Drew’s Role in Quality Improvement
According to Izumi (2012), providing qualitative nursing services and commitment towards improvement is a responsibility that every nurse should embrace. In this case, Drew has various duties to ensure continuous qualitative improvement. First, it is within his responsibilities to make sure that he observes the safety practices that he learned at school. Secondly, he must follow the policies of the hospitals that advocate for patients` safety. Third, Drew must remind the nurse on the importance of observing the standard precautions such as hand washing. Finally, Drew must document the procedures that he undertakes and pass the report to the incoming nurse to ensure continuity in the delivery of quality nursing services.
The Case Scenario of Lindsey
Izumi (2012) advocates for responsibility and accountability in nursing since it improves patients` outcomes. Mueller & Vogelsmeier (2013) reiterate that even when delegating duties, nurses must be responsible and ensure quality and safe interventions for their patients. Conversely, Lindsey rarely performs the required procedures and becomes angry when questioned. Being disheveled and neglecting in administrating the required drugs is a sign that Lindsey might disregard professional ethics and critical nursing duties. In this case, the first action includes making Lindsey aware of the required expectations from a nurse. Additionally, it is paramount to provide advice on the importance of upholding those expectations. In case Lindsey neglects the advice, other steps can be taken against her.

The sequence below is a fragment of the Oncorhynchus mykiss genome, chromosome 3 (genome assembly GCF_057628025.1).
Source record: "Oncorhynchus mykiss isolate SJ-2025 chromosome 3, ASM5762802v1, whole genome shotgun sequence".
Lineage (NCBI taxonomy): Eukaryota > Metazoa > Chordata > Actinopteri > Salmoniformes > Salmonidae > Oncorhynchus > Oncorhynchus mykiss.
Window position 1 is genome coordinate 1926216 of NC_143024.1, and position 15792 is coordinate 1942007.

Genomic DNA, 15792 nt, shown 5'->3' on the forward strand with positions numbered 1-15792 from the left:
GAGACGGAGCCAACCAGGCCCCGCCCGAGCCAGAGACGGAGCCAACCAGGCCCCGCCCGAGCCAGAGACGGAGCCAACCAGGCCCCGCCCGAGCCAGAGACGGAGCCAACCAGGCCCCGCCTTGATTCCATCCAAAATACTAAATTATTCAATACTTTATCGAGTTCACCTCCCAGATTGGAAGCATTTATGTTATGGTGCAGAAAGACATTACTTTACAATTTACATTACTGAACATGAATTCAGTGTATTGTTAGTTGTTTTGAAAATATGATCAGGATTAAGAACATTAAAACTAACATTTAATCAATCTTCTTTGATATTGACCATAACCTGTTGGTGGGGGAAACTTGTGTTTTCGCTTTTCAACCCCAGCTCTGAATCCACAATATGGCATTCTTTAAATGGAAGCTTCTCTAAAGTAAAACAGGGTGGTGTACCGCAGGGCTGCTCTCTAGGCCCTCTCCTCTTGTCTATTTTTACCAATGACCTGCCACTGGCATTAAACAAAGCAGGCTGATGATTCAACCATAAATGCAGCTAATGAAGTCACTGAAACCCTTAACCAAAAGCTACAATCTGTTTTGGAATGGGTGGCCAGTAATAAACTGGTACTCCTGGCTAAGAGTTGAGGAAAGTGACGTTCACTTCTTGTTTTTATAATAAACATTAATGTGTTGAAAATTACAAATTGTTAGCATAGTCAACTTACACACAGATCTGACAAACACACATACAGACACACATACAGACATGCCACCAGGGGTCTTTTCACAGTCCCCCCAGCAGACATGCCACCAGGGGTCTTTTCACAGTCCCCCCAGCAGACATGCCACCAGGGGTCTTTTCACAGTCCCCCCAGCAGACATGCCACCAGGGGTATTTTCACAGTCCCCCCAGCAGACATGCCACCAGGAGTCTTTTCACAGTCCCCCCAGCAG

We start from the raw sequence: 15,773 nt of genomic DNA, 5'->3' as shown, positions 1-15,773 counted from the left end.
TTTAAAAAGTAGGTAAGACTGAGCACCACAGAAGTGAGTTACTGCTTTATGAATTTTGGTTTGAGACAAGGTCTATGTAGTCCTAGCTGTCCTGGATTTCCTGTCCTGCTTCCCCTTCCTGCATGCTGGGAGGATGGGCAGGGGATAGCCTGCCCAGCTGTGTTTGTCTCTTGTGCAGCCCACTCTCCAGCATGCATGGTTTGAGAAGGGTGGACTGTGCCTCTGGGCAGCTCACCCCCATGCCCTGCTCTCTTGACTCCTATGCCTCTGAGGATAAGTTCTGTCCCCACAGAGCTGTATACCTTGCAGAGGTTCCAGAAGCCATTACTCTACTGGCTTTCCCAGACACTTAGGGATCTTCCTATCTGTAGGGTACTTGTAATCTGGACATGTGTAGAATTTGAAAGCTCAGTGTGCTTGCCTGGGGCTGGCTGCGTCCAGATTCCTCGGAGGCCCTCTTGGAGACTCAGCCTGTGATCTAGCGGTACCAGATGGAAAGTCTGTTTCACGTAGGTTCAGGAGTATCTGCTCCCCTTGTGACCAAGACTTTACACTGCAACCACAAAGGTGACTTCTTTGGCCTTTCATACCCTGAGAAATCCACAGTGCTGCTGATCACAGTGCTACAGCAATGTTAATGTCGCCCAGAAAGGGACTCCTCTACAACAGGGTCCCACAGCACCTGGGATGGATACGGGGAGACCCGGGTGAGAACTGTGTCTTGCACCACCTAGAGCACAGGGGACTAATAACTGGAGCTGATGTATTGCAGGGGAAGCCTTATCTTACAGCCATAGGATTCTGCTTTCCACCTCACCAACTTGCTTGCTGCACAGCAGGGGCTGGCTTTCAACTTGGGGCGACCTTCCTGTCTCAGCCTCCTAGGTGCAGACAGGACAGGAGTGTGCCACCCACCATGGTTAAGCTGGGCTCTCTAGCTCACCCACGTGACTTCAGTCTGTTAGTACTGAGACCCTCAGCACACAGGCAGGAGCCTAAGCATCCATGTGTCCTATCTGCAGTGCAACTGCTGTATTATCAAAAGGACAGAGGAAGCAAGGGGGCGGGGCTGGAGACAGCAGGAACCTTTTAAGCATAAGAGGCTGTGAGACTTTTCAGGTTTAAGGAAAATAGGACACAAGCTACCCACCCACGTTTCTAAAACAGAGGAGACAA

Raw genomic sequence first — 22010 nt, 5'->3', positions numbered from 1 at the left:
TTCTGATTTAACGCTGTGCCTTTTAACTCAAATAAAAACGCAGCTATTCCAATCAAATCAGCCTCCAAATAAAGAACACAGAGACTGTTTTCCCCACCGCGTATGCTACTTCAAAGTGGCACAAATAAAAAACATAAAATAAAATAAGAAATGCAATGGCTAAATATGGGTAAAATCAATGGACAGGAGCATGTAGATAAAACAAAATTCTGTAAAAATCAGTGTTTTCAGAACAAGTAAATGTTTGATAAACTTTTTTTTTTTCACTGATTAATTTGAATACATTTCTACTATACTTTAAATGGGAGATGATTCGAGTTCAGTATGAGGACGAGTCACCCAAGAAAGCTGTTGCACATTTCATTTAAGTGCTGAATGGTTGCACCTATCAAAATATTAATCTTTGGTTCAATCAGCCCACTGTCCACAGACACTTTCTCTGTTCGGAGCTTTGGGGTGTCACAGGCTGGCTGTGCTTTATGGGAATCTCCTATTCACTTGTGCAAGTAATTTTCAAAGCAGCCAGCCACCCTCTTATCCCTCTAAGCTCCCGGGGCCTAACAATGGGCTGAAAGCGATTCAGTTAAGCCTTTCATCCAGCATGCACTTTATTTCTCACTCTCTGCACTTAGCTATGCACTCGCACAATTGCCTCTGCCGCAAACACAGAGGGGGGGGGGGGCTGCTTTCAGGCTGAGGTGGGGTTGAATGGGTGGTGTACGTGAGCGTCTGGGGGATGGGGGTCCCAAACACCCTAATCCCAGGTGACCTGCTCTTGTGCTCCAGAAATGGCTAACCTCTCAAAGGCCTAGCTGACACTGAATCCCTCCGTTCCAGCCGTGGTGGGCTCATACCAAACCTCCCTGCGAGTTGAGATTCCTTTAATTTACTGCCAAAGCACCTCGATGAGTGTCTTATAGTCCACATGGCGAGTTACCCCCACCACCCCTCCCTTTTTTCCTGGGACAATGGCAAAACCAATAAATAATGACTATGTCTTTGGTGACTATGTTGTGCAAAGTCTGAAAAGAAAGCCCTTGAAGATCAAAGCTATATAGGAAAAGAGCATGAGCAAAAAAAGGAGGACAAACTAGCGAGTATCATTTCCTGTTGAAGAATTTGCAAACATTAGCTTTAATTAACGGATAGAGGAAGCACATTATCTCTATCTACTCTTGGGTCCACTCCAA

If Nothing Is Done
If Lindsey does not receive the necessary advice on the basic expectations as a nurse, she is likely to continue her unsafe practices. Eventually, the hospital might notice her irresponsible behavior and fire her. Happ et al. (2011) argue that patients in the intensive care unit (ICU) require constant nursing care, particularly pain management. Such care is associated with improved patients` outcomes. If nothing is done, Lindsey might jeopardize the expected health outcomes of patients in the ICU. Consequently, she can taint the image of the entire hospital.
Gaps in knowledge and practice are common in the nursing practice. Some nurses do not embrace the standard precautions they learn in textbooks at schools. This habit occurs in some situations when nurses are alone or in charge of the environment in which they work. Therefore, fresh graduates from nursing schools can help to emphasize the importance of upholding the safety practices. Eventually, nurses can adopt the ‘culture of safety'. Additionally, some nurses become irresponsible after practicing bedside nursing for some time such as the case of Lindsey. It is critical to make such nurses aware of their expected roles because they can adversely affect the reputation of the entire hospital negatively.